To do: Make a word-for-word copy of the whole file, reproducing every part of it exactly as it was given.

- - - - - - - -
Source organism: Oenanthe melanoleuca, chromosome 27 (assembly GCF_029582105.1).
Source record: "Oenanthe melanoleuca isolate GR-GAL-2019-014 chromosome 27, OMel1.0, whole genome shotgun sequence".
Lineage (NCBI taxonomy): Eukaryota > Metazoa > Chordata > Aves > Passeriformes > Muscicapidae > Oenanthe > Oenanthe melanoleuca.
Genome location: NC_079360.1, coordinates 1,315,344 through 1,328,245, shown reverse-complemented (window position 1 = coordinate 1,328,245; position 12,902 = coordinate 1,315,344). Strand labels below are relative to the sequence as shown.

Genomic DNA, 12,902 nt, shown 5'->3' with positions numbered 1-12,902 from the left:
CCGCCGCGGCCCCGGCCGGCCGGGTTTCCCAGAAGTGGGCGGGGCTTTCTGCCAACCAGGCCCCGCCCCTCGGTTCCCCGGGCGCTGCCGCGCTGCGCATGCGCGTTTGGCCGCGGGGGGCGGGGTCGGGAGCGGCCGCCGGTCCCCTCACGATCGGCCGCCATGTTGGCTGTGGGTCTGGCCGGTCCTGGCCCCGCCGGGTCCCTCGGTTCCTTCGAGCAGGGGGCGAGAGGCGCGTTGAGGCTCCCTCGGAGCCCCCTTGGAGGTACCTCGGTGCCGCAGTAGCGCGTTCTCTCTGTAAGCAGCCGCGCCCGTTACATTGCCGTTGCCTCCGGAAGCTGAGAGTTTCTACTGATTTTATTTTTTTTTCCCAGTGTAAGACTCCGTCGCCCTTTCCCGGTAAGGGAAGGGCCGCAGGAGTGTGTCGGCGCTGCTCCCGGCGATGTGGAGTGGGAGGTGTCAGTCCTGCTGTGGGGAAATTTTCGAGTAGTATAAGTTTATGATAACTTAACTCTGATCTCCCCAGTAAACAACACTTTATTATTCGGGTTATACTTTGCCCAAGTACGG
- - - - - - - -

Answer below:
Source organism: Oenanthe melanoleuca, chromosome 27 (assembly GCF_029582105.1).
Source record: "Oenanthe melanoleuca isolate GR-GAL-2019-014 chromosome 27, OMel1.0, whole genome shotgun sequence".
Lineage (NCBI taxonomy): Eukaryota > Metazoa > Chordata > Aves > Passeriformes > Muscicapidae > Oenanthe > Oenanthe melanoleuca.
Genome location: NC_079360.1, coordinates 1,315,344 through 1,328,245, shown reverse-complemented (window position 1 = coordinate 1,328,245; position 12,902 = coordinate 1,315,344). Strand labels below are relative to the sequence as shown.

Genomic DNA, 12,902 nt, shown 5'->3' with positions numbered 1-12,902 from the left:
CCGCCGCGGCCCCGGCCGGCCGGGTTTCCCAGAAGTGGGCGGGGCTTTCTGCCAACCAGGCCCCGCCCCTCGGTTCCCCGGGCGCTGCCGCGCTGCGCATGCGCGTTTGGCCGCGGGGGGCGGGGTCGGGAGCGGCCGCCGGTCCCCTCACGATCGGCCGCCATGTTGGCTGTGGGTCTGGCCGGTCCTGGCCCCGCCGGGTCCCTCGGTTCCTTCGAGCAGGGGGCGAGAGGCGCGTTGAGGCTCCCTCGGAGCCCCCTTGGAGGTACCTCGGTGCCGCAGTAGCGCGTTCTCTCTGTAAGCAGCCGCGCCCGTTACATTGCCGTTGCCTCCGGAAGCTGAGAGTTTCTACTGATTTTATTTTTTTTTCCCAGTGTAAGACTCCGTCGCCCTTTCCCGGTAAGGGAAGGGCCGCAGGAGTGTGTCGGCGCTGCTCCCGGCGATGTGGAGTGGGAGGTGTCAGTCCTGCTGTGGGGAAATTTTCGAGTAGTATAAGTTTATGATAACTTAACTCTGATCTCCCCAGTAAACAACACTTTATTATTCGGGTTATACTTTGCCCAAGTACGG